The Cleveland Indians have been patient in waiting for starter Zach McAllister to return to the form that got him off to a 3-0 start in 2014. That patience seems to have finally run its course. Wednesday in a noon game at Progressive Field, McAllister hit what appears to be rock bottom, going just two innings during the Indians’ battle with the Detroit Tigers.
McAllister was coming off an outing against the Oakland A’s in which he went just 1.1 innings, and in one frame gave up eight runs on five hits, walking three. It was the shortest outing of his career, and it appeared that it couldn’t get much worse. That is until five days later against the Tigers.
He had no command of his fastball from the first pitch of the game, and Detroit jumped on him, pushing across four runs in the first inning, and while the Indians rallied to make it a game in the eventual 11-10 Indians 13-inning win, the Tribe pen had to throw 30 outs while McAllister was on the bench after giving up five runs on two hits with two walks and two strikeouts.
He left after just 59 pitches, which put a huge strain on the Indians’ pen, as they had to come up with 21 outs in seven innings. On the day, the team had to run out six relief pitchers, and they gave up a total of four runs, three earned, in the loss. It’s too much for any pen to be asked to do, more so against one of the best teams in baseball.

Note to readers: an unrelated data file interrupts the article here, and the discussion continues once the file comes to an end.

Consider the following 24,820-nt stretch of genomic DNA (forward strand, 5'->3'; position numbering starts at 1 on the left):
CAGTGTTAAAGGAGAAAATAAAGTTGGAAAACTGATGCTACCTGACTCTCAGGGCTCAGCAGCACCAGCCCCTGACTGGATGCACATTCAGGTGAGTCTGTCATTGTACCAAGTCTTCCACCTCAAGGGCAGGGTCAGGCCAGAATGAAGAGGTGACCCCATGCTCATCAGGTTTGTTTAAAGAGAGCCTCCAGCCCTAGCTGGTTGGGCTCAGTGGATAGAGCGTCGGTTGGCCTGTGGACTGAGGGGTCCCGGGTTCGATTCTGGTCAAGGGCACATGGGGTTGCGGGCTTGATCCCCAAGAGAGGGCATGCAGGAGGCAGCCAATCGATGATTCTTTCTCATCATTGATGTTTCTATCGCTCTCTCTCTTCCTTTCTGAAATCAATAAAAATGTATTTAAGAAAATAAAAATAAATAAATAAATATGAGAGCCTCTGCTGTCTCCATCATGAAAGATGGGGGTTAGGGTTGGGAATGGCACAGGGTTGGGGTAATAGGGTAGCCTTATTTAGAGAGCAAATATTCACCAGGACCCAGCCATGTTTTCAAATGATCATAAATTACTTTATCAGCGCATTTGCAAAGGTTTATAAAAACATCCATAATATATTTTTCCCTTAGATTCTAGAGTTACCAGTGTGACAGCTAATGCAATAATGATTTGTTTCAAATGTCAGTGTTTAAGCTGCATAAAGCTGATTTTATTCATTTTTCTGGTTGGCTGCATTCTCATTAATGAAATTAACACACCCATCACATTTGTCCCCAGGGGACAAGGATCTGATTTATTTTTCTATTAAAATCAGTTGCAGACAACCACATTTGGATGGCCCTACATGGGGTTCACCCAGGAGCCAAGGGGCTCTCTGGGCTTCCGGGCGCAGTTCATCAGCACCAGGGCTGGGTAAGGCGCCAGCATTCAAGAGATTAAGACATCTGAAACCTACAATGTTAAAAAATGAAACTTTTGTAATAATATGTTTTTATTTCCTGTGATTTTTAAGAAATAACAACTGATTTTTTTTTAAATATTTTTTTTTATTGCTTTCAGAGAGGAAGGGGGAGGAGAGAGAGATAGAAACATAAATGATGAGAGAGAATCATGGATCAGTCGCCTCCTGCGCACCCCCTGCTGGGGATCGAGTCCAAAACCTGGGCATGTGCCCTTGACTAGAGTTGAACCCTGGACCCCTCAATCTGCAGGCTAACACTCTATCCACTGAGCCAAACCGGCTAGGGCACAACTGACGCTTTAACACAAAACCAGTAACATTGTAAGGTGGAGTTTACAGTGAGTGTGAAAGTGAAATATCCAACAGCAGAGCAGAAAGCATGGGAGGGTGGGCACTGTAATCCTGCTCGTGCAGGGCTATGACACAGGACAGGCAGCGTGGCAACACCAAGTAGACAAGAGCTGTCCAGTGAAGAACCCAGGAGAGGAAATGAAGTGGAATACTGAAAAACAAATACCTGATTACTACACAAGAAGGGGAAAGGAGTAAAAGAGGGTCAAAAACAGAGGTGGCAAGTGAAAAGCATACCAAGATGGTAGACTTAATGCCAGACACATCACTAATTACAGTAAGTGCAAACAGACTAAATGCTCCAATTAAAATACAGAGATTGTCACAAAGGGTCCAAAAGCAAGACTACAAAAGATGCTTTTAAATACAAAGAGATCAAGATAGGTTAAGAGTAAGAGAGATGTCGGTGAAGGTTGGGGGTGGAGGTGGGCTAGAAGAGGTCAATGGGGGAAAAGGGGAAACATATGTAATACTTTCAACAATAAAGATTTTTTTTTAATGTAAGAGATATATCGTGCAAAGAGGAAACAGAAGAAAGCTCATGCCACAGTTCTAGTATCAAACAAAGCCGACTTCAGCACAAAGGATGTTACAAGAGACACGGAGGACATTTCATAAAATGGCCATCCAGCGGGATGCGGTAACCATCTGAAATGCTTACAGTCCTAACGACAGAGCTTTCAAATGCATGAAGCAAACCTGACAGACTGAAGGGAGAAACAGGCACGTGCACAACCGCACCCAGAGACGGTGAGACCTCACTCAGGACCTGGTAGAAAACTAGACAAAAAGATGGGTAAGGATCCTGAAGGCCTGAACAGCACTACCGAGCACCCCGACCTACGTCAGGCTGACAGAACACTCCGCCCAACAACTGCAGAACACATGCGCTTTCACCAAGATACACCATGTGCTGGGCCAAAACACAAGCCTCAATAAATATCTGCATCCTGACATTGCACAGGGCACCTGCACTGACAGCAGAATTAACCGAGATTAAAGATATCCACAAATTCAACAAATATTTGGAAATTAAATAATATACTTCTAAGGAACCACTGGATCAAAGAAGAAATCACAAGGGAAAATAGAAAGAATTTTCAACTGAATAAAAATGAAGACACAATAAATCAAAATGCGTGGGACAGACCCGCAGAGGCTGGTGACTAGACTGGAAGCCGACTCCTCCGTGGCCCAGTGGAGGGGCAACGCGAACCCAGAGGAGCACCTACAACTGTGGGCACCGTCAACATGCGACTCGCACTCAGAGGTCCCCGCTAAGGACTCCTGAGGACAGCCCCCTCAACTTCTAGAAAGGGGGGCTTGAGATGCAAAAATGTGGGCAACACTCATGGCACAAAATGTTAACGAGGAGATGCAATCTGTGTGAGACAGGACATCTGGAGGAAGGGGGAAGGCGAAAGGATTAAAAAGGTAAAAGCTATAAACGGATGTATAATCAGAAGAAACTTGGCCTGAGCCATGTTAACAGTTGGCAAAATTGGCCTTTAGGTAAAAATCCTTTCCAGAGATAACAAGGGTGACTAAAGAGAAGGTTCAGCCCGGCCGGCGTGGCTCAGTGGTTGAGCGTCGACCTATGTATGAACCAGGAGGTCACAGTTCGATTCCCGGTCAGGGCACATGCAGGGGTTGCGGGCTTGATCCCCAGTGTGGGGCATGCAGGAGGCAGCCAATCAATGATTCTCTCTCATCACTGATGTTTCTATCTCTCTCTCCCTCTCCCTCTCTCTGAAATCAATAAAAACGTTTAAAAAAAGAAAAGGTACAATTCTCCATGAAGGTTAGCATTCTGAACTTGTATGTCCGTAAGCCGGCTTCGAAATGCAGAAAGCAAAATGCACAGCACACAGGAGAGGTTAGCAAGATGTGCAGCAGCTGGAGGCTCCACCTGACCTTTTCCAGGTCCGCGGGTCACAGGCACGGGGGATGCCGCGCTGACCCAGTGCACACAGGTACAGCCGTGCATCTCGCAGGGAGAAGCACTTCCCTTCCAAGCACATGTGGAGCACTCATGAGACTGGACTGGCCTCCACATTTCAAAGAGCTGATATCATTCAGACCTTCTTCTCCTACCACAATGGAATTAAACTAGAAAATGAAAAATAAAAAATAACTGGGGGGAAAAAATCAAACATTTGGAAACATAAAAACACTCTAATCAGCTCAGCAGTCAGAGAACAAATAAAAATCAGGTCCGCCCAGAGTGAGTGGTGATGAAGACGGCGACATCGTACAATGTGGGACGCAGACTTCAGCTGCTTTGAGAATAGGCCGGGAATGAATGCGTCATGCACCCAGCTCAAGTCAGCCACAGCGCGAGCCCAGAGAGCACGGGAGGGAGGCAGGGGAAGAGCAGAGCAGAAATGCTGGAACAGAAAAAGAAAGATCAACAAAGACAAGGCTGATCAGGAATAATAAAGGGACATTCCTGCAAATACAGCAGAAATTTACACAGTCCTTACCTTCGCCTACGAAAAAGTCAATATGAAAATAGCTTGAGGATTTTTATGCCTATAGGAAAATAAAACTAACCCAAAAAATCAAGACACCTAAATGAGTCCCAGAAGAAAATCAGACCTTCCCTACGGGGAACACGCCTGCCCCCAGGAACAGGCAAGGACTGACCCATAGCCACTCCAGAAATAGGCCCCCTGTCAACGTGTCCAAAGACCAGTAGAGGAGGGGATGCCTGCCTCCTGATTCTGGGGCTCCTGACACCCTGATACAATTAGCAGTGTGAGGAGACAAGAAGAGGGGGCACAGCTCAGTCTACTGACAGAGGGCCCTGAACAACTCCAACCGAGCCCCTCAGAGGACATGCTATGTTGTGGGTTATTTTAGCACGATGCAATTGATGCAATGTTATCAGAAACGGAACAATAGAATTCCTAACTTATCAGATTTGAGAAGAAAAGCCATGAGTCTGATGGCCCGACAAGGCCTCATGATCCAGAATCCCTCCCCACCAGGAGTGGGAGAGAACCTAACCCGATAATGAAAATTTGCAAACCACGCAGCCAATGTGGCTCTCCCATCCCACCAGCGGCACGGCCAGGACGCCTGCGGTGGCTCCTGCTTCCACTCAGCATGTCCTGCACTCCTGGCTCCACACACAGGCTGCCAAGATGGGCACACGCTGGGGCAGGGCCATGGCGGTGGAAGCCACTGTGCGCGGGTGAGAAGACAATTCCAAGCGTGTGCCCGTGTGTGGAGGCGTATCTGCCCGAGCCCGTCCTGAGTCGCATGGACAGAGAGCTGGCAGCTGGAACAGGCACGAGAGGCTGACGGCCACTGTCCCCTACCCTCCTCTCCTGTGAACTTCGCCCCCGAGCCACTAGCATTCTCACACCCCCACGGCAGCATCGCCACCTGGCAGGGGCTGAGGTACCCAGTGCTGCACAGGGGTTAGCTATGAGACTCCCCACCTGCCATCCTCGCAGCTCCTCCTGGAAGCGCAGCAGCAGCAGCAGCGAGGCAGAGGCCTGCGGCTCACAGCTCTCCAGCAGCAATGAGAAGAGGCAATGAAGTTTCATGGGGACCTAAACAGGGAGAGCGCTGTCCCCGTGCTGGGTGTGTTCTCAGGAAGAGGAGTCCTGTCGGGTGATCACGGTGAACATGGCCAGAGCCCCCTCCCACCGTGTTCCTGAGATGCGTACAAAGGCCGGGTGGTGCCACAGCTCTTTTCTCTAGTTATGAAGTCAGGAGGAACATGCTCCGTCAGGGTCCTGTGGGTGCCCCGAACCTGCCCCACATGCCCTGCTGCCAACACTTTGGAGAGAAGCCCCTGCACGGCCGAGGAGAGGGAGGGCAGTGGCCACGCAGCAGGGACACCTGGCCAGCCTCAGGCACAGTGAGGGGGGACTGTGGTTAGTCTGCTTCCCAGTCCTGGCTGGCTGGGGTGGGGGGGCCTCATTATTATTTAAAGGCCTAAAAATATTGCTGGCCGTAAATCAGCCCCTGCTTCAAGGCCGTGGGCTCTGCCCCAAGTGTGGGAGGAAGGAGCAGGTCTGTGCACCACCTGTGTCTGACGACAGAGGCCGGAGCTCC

The solution for Terry Francona is simple, find a way to skip at least one start for McAllister, who started the year at 3-0 and now boasts an ERA of 5.89, or find an injury to place him on the DL and give Carlos Carrasco another crack at a start. The team plays seven straight on the road after today, and will need to come up with a starter Monday against the Chicago White Sox.
If they find a way to put McAllister on the DL, they could bring up Danny Salazar again, or even give prospect T.J. House a start. No matter how you look at it, the depth of the Indians’ pitching staff is going to be tested. It’s all in part to McAllister, who seems rattled in everything he does, and his confidence right now appears to be at a low, and the team needs to find a way to get him right again.
That appears easier said than done for an Indians team that already has changed two-fifths of its starting rotation less than 50 games into the regular season.